It seems I have given off my hiking and camping fever to the rest of the family. My mother in law has decided that it would be a splendid idea to take the whole family (minus the sister who lives out of state) to a weekend camping/hiking trip in Castroville Regional Park, located in Castroville, Tx.
Castroville Regional park is located on the southwest part of Castroville, consisting of about 126 acres full of hiking, swimming, RV-ing, around the Medina River. Castroville itself is located 20 miles just south west of Downtown San Antonio, the city on it’s own is like walking out towards a small town straight out of a picturesque storybook. It’s atmosphere was full of antiquities with small stores and family friendly faces all around.
But the thing that took the cake was Castroville Regional Park on it’s own. It’s free admission, but to reserve your spot for picnic tables or camping, you do have to pay a fee. The cost isn’t as high as other places, and thankfully it only required $5 to reserve our spot (per tent and per day, I believe). Although, the downside to that was that the spots were VERY limited. (3-4 slots, I believe).
So we headed out on July 2nd and the drive wasn’t long, and thankfully our plan wasn’t that complicated. Head out July 2nd, camp out that night and enjoy July 3rd before heading back home afterwards. Since it was basically spontaneous, we just packed up the necessities, much of which was basically a quick stop to Walmart to buy the tent, air mattresses, flashlight, and well… pretty much everything. (It was our first time camping ever, and much to my excitement, I did realize, I didn’t have anything before hand.)
Finally reaching our trip, we set up camp (and terribly might I add, as it was my first time ever trying the camping bit). After some trial and error, and one of the damn poles snapping and having to MacGyver the situation, we finally succeeded in our first ever camping obstacle: pitching the tent. And might I add, after that we realized that we needed a better tent.
And although camping was as glamorous as I had thought, I did forget one little problem when it came to being outdoors: BUGS. Mainly, roaches. Castroville Regional Park was full of roaches at night, and much to my complete and utter horror, they were the big ones, the ones that had not problem coming near you and climbing on you. (Mostly to my husbands utter terror, and my humor). So once night time hit, I did realize that Velcro doors on tents wasn’t my ideal type of “protection”. So this helped add more to the “we need a better tent” bit. (I have no shame.) Soon after night time hit, we also realized that the tent itself had very little, and I do mean little, air flow coming through, and after a long, hot sleepless night we finally crashed out.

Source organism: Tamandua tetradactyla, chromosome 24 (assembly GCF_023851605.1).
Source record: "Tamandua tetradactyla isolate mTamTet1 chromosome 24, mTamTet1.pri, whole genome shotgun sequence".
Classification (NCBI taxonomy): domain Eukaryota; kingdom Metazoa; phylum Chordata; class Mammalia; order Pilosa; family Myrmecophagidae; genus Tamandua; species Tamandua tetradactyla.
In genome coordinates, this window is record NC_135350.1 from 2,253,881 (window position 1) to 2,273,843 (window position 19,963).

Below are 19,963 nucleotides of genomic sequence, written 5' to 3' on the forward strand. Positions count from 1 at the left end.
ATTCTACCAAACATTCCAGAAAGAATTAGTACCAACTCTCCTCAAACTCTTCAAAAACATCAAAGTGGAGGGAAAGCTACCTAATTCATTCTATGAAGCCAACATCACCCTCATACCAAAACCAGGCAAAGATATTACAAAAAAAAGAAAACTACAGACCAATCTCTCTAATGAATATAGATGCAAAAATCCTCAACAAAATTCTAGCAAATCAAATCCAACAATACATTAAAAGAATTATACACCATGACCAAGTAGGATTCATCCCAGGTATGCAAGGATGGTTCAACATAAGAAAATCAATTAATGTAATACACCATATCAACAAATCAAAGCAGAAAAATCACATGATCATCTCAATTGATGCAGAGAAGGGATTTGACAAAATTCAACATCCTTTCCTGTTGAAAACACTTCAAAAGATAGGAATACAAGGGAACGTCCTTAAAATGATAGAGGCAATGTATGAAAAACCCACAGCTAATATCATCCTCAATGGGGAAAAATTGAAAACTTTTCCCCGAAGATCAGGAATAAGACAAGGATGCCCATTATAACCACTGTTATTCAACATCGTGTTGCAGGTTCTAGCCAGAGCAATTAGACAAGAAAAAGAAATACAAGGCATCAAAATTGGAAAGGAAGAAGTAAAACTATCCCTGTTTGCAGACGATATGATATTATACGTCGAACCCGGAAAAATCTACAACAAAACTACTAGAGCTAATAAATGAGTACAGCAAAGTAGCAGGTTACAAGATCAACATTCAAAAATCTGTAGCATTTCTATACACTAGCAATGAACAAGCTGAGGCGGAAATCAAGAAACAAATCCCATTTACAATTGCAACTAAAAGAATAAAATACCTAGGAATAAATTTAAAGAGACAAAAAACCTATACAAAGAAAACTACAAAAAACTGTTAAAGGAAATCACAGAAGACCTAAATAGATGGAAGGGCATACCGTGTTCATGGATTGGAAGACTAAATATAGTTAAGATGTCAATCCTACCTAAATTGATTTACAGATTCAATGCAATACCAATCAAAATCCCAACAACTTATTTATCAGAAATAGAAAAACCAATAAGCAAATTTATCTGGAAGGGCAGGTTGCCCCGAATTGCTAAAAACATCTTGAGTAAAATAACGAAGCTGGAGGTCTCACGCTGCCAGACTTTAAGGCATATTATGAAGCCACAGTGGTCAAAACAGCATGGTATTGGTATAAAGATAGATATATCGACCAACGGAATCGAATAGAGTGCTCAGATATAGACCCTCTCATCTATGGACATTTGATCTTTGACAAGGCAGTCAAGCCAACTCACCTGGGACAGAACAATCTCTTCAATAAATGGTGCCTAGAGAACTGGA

The next morning was a little better, albeit forgetting breakfast, we had to hop on to the closest McDonalds in order to eat before starting the rest of the day. (its a work in progress, at least). Soon after eating breakfast and picking up our tents and shoving them to the back of the trunk, we were ready for some much needed hiking and swimming in the river.
The hike was amazing, and although we got lost more than once, we still managed to see some wonders and get some fresh air. The plus side, the boys seemed to have loved hiking… while my oldest was a bit more enthusiastic on trying to catch some fishes in the river. (he didn’t have any luck.) We hiked some trails, reached a good distance, then hiked back to our picnic table before going for a swim. And boy was that really needed. After hiking up some steep trails, keeping an eye on not one, but two little boys, and dealing with Texas’s heat… the water was just what we needed to cool down. And it was awesome. Although getting to the water is a bit of a steep trail itself (you could slip), the water was refreshing, with the boys loving the fact that they would look for shells and cool rocks in the shallow spot, while the adults simply floated around enjoying the water’s soothing natural music. I would strongly recommend taking swimming shoes or some sandals that don’t easily slip off though, and to keep on eye on some potential tree branches that could prove a bit hazardous when swimming or floating about.
The park was nice, the outside was kept clean and the park employees were friendly and left you alone… while the river was a bit of a different story. Though there was trash littering the side of the river every now and then, my concerns were the piles of tree branches littering the river that was nerve wrecking as one would float near it and potentially cause harm to someone if they weren’t careful.